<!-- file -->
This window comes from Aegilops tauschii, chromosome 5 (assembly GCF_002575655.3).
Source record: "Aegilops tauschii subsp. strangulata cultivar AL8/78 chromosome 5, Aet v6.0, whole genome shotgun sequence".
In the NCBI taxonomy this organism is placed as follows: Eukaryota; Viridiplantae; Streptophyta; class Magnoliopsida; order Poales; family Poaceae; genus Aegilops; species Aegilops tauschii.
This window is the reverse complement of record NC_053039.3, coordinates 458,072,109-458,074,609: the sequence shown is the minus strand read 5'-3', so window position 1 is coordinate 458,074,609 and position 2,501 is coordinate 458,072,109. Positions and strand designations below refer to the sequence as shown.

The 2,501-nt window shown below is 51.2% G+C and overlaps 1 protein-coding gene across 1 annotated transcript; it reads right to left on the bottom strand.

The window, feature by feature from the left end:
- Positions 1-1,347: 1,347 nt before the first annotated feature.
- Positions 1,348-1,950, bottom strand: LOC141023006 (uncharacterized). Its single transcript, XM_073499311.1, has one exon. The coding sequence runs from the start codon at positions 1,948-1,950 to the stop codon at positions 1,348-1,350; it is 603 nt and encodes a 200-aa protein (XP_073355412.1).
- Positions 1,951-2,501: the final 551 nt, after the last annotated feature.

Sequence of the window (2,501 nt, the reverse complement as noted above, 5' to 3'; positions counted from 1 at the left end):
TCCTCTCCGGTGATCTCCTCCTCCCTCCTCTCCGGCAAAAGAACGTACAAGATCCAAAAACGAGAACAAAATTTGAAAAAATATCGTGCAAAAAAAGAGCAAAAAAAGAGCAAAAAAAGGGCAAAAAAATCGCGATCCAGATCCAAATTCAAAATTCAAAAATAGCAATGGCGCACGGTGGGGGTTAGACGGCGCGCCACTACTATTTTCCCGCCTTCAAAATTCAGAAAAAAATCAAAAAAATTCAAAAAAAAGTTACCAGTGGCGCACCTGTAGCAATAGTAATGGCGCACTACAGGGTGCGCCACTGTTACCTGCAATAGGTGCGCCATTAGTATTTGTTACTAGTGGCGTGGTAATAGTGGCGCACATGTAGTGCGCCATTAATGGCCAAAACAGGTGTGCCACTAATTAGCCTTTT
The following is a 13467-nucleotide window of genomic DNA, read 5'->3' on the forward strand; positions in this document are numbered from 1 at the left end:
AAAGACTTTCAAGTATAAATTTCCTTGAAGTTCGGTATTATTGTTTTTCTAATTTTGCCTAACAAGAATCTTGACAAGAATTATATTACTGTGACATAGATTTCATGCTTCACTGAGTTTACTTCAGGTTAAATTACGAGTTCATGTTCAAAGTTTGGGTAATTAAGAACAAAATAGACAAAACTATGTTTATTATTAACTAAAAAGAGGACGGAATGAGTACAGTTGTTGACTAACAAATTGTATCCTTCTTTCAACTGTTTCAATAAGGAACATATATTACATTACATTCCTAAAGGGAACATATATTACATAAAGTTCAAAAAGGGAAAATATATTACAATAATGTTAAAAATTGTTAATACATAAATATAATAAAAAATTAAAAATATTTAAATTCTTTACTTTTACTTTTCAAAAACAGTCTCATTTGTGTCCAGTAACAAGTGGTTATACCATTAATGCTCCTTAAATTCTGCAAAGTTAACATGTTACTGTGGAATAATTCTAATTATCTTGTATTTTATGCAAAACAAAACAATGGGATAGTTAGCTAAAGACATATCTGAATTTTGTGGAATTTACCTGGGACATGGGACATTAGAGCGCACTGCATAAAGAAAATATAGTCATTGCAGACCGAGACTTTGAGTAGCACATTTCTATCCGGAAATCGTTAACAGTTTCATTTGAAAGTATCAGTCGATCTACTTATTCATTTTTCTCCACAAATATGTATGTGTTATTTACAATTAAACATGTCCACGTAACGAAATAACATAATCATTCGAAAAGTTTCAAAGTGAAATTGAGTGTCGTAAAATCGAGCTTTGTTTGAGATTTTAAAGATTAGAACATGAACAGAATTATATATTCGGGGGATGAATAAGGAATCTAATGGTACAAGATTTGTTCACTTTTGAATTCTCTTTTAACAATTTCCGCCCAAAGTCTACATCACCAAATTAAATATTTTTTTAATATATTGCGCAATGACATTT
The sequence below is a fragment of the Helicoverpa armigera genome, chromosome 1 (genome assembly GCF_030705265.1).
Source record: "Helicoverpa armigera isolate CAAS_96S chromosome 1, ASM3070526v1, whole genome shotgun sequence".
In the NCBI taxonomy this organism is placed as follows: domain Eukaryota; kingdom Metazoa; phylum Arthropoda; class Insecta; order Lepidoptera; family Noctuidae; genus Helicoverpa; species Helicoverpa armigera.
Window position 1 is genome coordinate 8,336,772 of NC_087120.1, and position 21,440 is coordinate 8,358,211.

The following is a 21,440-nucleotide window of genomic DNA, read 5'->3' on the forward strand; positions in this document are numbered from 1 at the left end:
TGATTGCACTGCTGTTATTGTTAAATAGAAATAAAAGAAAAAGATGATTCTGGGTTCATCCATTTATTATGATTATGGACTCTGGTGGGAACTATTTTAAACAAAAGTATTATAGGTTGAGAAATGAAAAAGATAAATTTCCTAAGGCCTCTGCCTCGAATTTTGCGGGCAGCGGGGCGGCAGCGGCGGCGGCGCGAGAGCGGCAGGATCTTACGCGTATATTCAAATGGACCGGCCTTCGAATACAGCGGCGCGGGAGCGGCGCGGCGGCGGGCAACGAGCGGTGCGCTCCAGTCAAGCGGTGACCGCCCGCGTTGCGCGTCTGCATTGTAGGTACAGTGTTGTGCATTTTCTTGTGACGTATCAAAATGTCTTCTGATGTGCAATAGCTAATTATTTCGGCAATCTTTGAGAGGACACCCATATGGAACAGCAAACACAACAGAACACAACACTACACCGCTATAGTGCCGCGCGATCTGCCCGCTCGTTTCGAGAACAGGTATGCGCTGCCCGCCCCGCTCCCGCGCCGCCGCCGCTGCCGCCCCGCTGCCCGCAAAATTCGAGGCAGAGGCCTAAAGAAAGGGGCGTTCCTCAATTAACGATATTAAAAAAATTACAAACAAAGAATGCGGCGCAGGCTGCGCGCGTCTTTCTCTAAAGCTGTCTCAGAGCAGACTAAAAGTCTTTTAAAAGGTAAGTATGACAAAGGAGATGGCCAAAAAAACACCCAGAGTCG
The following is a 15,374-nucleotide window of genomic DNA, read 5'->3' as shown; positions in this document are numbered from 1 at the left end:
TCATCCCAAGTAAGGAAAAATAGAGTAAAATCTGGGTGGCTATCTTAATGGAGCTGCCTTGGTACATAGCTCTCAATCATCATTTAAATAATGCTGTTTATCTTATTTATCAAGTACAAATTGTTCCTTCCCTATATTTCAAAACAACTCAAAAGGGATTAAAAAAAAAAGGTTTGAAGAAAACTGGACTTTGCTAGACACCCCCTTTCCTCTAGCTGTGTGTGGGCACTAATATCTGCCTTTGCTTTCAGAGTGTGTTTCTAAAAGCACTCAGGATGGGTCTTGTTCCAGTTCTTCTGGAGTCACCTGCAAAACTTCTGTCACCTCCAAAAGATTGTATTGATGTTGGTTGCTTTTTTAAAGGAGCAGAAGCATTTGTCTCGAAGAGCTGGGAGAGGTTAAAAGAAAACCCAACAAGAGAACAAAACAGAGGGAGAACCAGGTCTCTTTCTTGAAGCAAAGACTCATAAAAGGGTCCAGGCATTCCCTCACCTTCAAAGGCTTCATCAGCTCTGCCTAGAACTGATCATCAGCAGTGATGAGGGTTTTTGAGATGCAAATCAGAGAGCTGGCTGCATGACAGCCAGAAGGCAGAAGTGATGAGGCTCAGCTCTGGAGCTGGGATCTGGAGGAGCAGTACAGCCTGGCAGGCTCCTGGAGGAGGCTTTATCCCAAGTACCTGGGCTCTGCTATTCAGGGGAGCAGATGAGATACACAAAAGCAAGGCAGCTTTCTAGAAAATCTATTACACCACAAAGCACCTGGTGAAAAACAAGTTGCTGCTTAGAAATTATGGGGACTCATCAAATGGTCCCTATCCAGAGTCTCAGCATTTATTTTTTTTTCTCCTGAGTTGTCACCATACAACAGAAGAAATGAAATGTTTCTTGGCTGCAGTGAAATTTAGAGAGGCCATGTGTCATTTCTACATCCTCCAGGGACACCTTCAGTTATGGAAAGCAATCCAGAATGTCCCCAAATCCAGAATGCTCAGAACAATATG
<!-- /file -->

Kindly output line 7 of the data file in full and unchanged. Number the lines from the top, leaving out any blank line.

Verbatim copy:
- Positions 1-1,347: 1,347 nt before the first annotated feature.